Ample liquidity, partly caused by measures to alleviate the hardship arising from the economy shutting down owing to restrictions to curb Covid-19, has pushed up stock prices to multi-year and even record highs. However, investors could fall into a liquidity trap if they don’t understand what they are investing in.
Last week, the market was baffled by the gains in two put warrants on Top Glove Corp Bhd and Supermax Corp Bhd, when both the mother shares surged.
Obviously, the function of put warrants as a hedge against falling share value of the underlying stocks has been “abused”.
Although the prospectus of the put warrants is available on Bursa Malaysia’s website, how many really read and understand the term sheets? Are the issue and exercise prices, and exercise ratio, reasonable? What are the underlying risks if the mother share does not decline to the expected level?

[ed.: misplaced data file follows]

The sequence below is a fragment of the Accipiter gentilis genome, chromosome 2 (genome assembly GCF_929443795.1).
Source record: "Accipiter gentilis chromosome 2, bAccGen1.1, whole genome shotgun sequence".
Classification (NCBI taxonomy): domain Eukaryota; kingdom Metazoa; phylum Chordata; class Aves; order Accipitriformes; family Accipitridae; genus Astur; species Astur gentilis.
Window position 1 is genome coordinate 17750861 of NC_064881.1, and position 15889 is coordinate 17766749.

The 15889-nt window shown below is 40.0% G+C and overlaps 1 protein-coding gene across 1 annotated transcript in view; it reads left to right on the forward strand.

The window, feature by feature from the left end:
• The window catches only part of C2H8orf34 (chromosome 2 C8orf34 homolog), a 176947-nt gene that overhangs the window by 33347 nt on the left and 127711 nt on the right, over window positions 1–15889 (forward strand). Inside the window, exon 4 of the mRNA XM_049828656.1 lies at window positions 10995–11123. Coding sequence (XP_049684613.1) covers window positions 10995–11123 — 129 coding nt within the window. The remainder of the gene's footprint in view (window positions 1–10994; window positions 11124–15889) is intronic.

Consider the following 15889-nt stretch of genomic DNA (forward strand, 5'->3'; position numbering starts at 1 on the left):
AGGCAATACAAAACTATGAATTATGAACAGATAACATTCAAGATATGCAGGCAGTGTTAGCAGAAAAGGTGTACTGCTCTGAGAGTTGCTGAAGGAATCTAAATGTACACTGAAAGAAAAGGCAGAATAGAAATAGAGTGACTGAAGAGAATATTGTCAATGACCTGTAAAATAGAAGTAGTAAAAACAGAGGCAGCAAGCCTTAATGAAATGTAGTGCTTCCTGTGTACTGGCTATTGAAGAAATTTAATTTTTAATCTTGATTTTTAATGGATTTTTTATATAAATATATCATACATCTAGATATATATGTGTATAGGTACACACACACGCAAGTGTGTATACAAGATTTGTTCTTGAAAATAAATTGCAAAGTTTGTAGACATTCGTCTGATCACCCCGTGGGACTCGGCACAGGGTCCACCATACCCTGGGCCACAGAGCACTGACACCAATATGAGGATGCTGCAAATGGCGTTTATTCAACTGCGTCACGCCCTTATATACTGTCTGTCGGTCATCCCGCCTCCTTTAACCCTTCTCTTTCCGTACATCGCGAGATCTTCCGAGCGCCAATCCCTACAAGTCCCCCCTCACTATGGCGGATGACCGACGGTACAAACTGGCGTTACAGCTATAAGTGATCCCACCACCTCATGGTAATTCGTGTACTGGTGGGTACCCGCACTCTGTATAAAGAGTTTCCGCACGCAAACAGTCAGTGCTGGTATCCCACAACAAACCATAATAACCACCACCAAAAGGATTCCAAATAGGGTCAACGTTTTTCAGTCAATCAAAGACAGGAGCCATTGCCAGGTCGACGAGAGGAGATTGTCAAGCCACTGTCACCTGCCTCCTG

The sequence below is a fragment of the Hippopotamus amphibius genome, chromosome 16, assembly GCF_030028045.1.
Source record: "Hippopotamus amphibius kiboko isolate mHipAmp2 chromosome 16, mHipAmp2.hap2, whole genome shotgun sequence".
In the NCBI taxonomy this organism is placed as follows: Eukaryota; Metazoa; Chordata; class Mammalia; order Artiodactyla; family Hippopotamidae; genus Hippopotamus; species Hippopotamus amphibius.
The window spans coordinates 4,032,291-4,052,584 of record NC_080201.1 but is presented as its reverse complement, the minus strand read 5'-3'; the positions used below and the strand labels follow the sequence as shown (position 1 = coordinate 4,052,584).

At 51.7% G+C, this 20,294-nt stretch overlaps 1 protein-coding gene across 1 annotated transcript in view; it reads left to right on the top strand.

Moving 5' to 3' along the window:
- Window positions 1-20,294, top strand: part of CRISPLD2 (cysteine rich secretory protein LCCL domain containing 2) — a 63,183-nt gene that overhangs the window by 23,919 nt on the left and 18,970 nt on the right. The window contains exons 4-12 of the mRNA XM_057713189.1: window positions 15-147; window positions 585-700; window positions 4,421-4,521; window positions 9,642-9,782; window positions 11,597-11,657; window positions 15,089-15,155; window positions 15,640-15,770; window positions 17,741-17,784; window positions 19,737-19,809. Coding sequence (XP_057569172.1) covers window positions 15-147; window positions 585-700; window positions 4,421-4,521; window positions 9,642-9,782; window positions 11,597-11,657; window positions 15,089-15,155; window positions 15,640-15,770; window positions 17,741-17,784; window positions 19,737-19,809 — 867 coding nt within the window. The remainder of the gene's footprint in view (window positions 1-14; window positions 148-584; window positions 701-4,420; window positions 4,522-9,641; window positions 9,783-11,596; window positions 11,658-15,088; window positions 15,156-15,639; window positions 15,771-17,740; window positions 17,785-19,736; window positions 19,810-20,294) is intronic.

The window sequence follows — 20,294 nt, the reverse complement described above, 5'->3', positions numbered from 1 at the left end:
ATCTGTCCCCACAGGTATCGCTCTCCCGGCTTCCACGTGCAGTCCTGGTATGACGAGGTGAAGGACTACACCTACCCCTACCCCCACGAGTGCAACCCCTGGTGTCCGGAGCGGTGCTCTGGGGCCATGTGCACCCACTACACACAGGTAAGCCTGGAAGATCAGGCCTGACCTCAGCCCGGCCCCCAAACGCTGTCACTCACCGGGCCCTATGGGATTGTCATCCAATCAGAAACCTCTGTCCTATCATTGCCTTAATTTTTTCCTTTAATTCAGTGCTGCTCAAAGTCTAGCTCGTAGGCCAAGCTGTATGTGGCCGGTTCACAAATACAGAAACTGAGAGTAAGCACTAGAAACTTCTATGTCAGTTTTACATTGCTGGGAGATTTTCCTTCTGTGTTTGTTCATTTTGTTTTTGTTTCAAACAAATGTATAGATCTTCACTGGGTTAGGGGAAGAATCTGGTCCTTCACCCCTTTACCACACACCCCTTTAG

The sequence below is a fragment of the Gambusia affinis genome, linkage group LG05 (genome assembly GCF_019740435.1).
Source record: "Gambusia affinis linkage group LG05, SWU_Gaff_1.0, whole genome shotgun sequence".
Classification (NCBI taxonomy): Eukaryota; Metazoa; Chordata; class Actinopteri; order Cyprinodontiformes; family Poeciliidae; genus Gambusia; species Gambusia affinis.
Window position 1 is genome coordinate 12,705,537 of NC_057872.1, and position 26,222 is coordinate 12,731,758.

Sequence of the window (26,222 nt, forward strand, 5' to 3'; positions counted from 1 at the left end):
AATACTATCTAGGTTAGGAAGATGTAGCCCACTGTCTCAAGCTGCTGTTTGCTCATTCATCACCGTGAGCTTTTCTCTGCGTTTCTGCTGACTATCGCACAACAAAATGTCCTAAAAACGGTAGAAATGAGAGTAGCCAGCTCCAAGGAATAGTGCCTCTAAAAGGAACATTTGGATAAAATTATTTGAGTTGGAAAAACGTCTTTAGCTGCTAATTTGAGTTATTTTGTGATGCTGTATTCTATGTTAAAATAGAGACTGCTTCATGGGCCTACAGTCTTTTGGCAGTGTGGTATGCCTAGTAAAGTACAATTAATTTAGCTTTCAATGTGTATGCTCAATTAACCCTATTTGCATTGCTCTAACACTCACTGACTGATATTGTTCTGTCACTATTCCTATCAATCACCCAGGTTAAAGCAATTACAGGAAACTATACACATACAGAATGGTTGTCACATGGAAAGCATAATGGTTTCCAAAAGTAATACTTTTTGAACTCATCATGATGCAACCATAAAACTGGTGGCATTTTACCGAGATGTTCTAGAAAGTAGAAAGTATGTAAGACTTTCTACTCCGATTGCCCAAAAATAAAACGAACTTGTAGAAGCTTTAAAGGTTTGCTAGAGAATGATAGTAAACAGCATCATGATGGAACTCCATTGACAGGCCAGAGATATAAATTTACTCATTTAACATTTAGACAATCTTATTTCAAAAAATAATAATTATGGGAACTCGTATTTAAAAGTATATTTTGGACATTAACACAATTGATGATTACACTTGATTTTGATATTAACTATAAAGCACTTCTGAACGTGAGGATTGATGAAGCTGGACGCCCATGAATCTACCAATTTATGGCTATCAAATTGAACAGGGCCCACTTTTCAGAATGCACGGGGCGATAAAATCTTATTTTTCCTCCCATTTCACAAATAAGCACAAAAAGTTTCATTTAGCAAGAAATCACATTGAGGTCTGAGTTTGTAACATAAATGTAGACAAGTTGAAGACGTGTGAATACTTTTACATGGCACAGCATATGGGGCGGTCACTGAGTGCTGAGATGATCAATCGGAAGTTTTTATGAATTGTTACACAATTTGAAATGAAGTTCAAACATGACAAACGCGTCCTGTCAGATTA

Then, there is the emergence of “news” on blogs and forums of listed companies undertaking various deals, which have added fuel to frenzied trading of their stocks. Aren’t these companies required to publicly clarify the veracity of such news?
Do retail investors, who are said to be the primary drivers of the current rally, know what they are buying?
Is the speculative buying going a bit too far and should regulators be doing more to rein in the excesses?